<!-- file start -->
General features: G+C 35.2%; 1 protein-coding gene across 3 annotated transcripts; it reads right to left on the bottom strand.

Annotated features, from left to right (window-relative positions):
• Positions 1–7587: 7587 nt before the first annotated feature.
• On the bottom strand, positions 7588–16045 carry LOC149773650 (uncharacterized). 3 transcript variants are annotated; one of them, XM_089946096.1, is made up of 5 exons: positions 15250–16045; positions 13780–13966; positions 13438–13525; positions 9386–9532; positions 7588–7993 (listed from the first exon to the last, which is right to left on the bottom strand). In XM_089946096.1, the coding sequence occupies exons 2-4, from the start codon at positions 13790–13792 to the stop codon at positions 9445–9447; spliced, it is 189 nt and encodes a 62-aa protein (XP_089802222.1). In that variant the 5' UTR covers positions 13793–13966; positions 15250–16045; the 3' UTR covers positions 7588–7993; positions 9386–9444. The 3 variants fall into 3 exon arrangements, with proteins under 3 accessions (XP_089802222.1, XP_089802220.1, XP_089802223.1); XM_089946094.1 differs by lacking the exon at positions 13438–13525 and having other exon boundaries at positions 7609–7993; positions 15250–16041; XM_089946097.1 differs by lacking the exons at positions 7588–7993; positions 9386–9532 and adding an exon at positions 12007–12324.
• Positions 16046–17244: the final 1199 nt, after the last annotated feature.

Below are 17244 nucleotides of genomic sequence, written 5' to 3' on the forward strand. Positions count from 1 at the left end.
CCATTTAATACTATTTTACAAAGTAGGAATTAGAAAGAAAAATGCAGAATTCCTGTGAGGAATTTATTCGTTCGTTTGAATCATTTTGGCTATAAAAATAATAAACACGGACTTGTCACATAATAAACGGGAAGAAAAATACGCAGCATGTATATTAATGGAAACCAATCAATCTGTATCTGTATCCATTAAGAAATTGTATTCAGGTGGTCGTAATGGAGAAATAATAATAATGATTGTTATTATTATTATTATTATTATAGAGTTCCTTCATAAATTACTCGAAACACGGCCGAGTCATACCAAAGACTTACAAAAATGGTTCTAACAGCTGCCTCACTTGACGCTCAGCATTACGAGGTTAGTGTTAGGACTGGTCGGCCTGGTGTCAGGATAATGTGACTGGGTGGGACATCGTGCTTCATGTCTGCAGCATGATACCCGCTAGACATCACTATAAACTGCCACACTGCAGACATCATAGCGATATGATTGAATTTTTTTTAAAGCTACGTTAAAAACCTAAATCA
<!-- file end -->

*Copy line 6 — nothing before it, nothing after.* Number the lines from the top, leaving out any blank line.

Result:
Below are 17244 nucleotides of genomic sequence, written 5' to 3' on the forward strand. Positions count from 1 at the left end.